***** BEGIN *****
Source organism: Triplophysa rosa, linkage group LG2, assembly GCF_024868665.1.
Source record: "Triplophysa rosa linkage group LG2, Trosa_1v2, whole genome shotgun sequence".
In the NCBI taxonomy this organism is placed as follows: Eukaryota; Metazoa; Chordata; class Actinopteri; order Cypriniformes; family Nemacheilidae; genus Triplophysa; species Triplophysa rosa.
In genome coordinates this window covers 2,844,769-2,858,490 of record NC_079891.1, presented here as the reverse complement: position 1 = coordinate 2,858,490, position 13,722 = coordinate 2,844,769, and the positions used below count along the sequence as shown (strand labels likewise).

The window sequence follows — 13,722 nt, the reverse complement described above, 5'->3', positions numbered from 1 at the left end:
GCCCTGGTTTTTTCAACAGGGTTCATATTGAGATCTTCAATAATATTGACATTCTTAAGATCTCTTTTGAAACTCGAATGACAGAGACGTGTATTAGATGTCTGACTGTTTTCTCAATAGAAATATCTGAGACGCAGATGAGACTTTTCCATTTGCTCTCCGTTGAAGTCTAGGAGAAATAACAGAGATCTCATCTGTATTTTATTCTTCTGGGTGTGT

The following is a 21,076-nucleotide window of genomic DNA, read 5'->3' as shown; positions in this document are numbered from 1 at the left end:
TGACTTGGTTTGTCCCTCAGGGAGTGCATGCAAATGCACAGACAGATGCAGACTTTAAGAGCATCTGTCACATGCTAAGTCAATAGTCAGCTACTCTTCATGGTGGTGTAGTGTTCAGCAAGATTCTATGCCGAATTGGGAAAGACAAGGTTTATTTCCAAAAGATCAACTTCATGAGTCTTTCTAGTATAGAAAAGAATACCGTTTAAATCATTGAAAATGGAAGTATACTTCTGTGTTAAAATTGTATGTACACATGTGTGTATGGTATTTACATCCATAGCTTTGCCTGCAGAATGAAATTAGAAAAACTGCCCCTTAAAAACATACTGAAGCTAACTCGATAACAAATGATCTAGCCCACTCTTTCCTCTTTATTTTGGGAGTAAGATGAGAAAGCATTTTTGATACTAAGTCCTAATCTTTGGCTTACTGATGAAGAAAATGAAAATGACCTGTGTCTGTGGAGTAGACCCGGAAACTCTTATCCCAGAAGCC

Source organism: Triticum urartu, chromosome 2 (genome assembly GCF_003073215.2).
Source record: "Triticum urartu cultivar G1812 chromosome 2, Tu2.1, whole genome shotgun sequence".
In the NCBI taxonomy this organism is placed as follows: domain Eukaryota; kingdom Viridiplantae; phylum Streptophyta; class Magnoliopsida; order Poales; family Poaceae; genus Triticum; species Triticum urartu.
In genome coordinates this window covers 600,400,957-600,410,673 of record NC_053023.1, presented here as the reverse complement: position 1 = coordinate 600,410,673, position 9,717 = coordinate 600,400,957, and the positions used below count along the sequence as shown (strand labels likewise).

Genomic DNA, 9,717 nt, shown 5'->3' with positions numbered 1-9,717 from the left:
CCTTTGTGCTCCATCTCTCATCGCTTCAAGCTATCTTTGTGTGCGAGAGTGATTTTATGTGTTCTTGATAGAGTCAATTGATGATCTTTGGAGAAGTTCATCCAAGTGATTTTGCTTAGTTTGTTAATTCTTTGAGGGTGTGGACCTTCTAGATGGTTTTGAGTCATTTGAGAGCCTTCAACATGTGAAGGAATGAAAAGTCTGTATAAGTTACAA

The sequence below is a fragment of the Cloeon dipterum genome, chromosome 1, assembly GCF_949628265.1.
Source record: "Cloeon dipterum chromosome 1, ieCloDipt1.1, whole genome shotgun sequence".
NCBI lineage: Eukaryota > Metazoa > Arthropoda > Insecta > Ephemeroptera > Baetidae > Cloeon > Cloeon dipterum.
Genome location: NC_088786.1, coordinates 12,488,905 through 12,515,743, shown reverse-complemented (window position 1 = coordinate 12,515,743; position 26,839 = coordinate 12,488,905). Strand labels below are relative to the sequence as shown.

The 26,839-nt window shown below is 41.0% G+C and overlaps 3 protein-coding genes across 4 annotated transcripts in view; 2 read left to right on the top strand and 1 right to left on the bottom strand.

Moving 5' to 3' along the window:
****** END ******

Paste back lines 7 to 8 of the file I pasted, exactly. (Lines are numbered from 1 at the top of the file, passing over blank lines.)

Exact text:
The following is a 21,076-nucleotide window of genomic DNA, read 5'->3' as shown; positions in this document are numbered from 1 at the left end:
TGACTTGGTTTGTCCCTCAGGGAGTGCATGCAAATGCACAGACAGATGCAGACTTTAAGAGCATCTGTCACATGCTAAGTCAATAGTCAGCTACTCTTCATGGTGGTGTAGTGTTCAGCAAGATTCTATGCCGAATTGGGAAAGACAAGGTTTATTTCCAAAAGATCAACTTCATGAGTCTTTCTAGTATAGAAAAGAATACCGTTTAAATCATTGAAAATGGAAGTATACTTCTGTGTTAAAATTGTATGTACACATGTGTGTATGGTATTTACATCCATAGCTTTGCCTGCAGAATGAAATTAGAAAAACTGCCCCTTAAAAACATACTGAAGCTAACTCGATAACAAATGATCTAGCCCACTCTTTCCTCTTTATTTTGGGAGTAAGATGAGAAAGCATTTTTGATACTAAGTCCTAATCTTTGGCTTACTGATGAAGAAAATGAAAATGACCTGTGTCTGTGGAGTAGACCCGGAAACTCTTATCCCAGAAGCC